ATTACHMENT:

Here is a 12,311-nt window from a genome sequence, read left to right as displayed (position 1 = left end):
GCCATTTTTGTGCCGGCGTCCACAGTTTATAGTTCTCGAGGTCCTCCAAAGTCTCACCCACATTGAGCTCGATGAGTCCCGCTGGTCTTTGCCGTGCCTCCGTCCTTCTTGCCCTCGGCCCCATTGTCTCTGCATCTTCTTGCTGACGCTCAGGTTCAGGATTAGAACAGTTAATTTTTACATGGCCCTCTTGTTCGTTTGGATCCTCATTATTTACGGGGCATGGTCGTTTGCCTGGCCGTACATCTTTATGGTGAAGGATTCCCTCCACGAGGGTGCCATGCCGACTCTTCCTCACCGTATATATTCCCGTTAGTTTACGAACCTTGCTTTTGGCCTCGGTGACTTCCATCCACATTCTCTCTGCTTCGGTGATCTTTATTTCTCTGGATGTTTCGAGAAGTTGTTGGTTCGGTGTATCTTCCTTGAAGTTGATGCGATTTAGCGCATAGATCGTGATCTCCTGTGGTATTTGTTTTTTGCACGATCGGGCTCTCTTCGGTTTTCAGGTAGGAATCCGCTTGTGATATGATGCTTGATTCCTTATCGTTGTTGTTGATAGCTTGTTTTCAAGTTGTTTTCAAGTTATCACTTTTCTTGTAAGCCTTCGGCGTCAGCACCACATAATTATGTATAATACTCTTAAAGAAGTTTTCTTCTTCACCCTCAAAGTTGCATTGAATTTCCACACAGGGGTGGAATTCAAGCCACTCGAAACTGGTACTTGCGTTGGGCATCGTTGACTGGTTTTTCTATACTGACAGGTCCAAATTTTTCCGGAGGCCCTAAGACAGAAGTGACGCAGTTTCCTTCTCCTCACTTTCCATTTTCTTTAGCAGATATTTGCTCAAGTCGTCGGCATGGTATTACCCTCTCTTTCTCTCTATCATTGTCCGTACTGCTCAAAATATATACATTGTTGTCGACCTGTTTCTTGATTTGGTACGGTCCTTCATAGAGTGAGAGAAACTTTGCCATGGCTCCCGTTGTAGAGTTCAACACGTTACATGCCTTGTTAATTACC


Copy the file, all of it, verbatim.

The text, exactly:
Here is a 12,311-nt window from a genome sequence, read left to right as displayed (position 1 = left end):
GCCATTTTTGTGCCGGCGTCCACAGTTTATAGTTCTCGAGGTCCTCCAAAGTCTCACCCACATTGAGCTCGATGAGTCCCGCTGGTCTTTGCCGTGCCTCCGTCCTTCTTGCCCTCGGCCCCATTGTCTCTGCATCTTCTTGCTGACGCTCAGGTTCAGGATTAGAACAGTTAATTTTTACATGGCCCTCTTGTTCGTTTGGATCCTCATTATTTACGGGGCATGGTCGTTTGCCTGGCCGTACATCTTTATGGTGAAGGATTCCCTCCACGAGGGTGCCATGCCGACTCTTCCTCACCGTATATATTCCCGTTAGTTTACGAACCTTGCTTTTGGCCTCGGTGACTTCCATCCACATTCTCTCTGCTTCGGTGATCTTTATTTCTCTGGATGTTTCGAGAAGTTGTTGGTTCGGTGTATCTTCCTTGAAGTTGATGCGATTTAGCGCATAGATCGTGATCTCCTGTGGTATTTGTTTTTTGCACGATCGGGCTCTCTTCGGTTTTCAGGTAGGAATCCGCTTGTGATATGATGCTTGATTCCTTATCGTTGTTGTTGATAGCTTGTTTTCAAGTTGTTTTCAAGTTATCACTTTTCTTGTAAGCCTTCGGCGTCAGCACCACATAATTATGTATAATACTCTTAAAGAAGTTTTCTTCTTCACCCTCAAAGTTGCATTGAATTTCCACACAGGGGTGGAATTCAAGCCACTCGAAACTGGTACTTGCGTTGGGCATCGTTGACTGGTTTTTCTATACTGACAGGTCCAAATTTTTCCGGAGGCCCTAAGACAGAAGTGACGCAGTTTCCTTCTCCTCACTTTCCATTTTCTTTAGCAGATATTTGCTCAAGTCGTCGGCATGGTATTACCCTCTCTTTCTCTCTATCATTGTCCGTACTGCTCAAAATATATACATTGTTGTCGACCTGTTTCTTGATTTGGTACGGTCCTTCATAGAGTGAGAGAAACTTTGCCATGGCTCCCGTTGTAGAGTTCAACACGTTACATGCCTTGTTAATTACC